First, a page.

10 Commandments likely to stand another year outside Valley High
Editor's note: This is the fifth in a series of articles updating stories covered by the VND throughout 2013. The stories will appear daily, except Sunday, through the end of the year.
The marble monument of the Ten Commandments has been standing outside Valley High School in New Kensington for 50 years.
It will endure there for at least another year, as a lengthy court battle continues.
Wisconsin-based Freedom From Religion filed a lawsuit against the New Kensington-Arnold School District in September 2012 to have the statue removed. The group argues that the statue violates the First Amendment's prohibition on government establishing a religion.
The district wants the monument to remain.
Both sides agree the conflict will take more legal wrangling. A court hearing that was to take place Dec. 20 was not held and is scheduled for March 21.
“We're still in that fact-finding stage, and there's really not anything to update on, unfortunately,” said Marcus B. Schneider, a Pittsburgh attorney who represents the Freedom From Religion group. “There are so many documents changing hands.”
Anthony G. Sanchez, a Pittsburgh attorney who represents the district for this case, agreed.
“This case has had extensive discovery, and we both believe we needed additional time,” Sanchez said.
Once the hearing is held, there will still be legal matters that must be settled for the case to be decided.
Both sides predict that the earliest that could take place would be late summer or fall.
The attorneys said that the case is unlikely to go to trial before a jury. Instead, the judge overseeing the case would decide the matter based on the law.
“If there are no material factual disputes, there's no job for the jury,” Schneider said. “So we can place the legal standpoints before the court. This is more a disagreement about how the law applies to the facts. ”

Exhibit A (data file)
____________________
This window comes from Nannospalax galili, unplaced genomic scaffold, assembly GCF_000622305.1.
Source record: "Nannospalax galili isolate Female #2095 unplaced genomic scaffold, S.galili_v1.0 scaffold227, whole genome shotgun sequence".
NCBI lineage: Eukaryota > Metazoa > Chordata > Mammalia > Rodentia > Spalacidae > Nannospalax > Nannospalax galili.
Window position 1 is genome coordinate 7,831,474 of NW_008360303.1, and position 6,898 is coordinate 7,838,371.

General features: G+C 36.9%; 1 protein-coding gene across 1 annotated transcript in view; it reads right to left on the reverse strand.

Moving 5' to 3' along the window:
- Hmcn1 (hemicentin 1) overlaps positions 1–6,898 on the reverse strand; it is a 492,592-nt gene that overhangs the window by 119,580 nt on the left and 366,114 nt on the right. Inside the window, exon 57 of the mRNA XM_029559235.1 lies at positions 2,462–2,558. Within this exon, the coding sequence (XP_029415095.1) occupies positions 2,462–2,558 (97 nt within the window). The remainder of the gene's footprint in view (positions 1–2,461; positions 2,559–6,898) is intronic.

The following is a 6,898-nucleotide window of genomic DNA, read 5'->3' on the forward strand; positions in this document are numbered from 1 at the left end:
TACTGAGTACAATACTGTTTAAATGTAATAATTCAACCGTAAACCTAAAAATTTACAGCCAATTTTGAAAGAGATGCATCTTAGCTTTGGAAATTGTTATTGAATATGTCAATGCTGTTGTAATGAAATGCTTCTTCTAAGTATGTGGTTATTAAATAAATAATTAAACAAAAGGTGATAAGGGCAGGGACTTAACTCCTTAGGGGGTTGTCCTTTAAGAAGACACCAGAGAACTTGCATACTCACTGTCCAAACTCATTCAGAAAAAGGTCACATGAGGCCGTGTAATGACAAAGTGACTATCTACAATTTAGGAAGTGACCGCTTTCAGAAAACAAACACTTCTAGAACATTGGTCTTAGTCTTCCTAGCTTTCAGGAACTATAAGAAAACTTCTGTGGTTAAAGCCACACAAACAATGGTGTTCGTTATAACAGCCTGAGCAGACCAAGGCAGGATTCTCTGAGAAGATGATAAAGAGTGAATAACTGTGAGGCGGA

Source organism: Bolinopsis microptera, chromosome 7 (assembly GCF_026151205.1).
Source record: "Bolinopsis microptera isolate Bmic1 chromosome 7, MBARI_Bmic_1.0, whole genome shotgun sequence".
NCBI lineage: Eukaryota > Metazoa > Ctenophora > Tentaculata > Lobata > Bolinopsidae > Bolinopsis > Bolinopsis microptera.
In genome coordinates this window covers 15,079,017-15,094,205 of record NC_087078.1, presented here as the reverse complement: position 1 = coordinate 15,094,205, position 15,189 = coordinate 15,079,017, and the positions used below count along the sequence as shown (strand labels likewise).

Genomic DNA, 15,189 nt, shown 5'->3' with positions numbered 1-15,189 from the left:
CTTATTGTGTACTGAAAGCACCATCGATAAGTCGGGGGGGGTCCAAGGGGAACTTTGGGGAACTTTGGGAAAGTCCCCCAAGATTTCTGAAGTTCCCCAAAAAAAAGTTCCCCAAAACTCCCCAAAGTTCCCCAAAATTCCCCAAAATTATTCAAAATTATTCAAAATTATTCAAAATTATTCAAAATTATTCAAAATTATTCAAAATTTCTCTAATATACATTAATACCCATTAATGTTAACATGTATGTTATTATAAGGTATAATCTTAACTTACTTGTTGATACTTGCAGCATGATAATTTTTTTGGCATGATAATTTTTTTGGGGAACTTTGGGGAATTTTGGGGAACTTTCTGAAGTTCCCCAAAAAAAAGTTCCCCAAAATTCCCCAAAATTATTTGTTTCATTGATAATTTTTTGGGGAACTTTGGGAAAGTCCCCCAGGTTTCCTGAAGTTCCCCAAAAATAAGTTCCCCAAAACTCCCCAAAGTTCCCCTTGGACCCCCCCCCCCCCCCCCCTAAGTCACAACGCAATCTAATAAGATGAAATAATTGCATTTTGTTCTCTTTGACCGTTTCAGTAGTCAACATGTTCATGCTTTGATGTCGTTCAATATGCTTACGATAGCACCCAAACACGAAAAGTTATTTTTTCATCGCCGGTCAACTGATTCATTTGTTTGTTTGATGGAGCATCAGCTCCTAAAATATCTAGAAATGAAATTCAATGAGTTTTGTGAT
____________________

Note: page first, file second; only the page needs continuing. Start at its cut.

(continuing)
Judge Terrence F. McVerry is handling the New Kensington-Arnold case and a similar one filed by Freedom From Religion against the Connellsville School District. A similar Ten Commandments statue is situated at the junior high school there.
Sanchez said the cases have not been combined but are working on the same time frame.
Even if the judge makes a decision then, Sanchez said the court battle could go beyond next year.
“Whoever loses can, and probably will, appeal,” Sanchez said.
Both sides believe they will win.
“We believe there is no violation of the Constitution and that we will prevail,” Sanchez said.
Likewise, Schneider said he believes Freedom From Religion will win.
“We continue to believe that the plaintiffs will prevail in these cases based upon the interpretations of the Establishment Clause in other cases involving schools,” Schneider said.
The Establishment Clause is the part of the First Amendment that states “Congress shall make no law respecting an establishment of religion.”
Neither attorney could state the percentage of times a religious symbol remains at or is removed from a public space after a legal challenge.
“I don't really know enough situations to comment how it's usually handled,” Schneider said.
Sanchez said while there are many religious symbols at public buildings, there are not that many court cases seeking their removal.
“For example, I was at the Pennsylvania Superior Court the other day in downtown Pittsburgh, and I looked up at the ceiling, and there was a picture of Moses being handed the Ten Commandments,” Sanchez said. “In my estimation, cases don't come up a lot.”
Maria Guzzo is a freelance writer for Trib Total Media.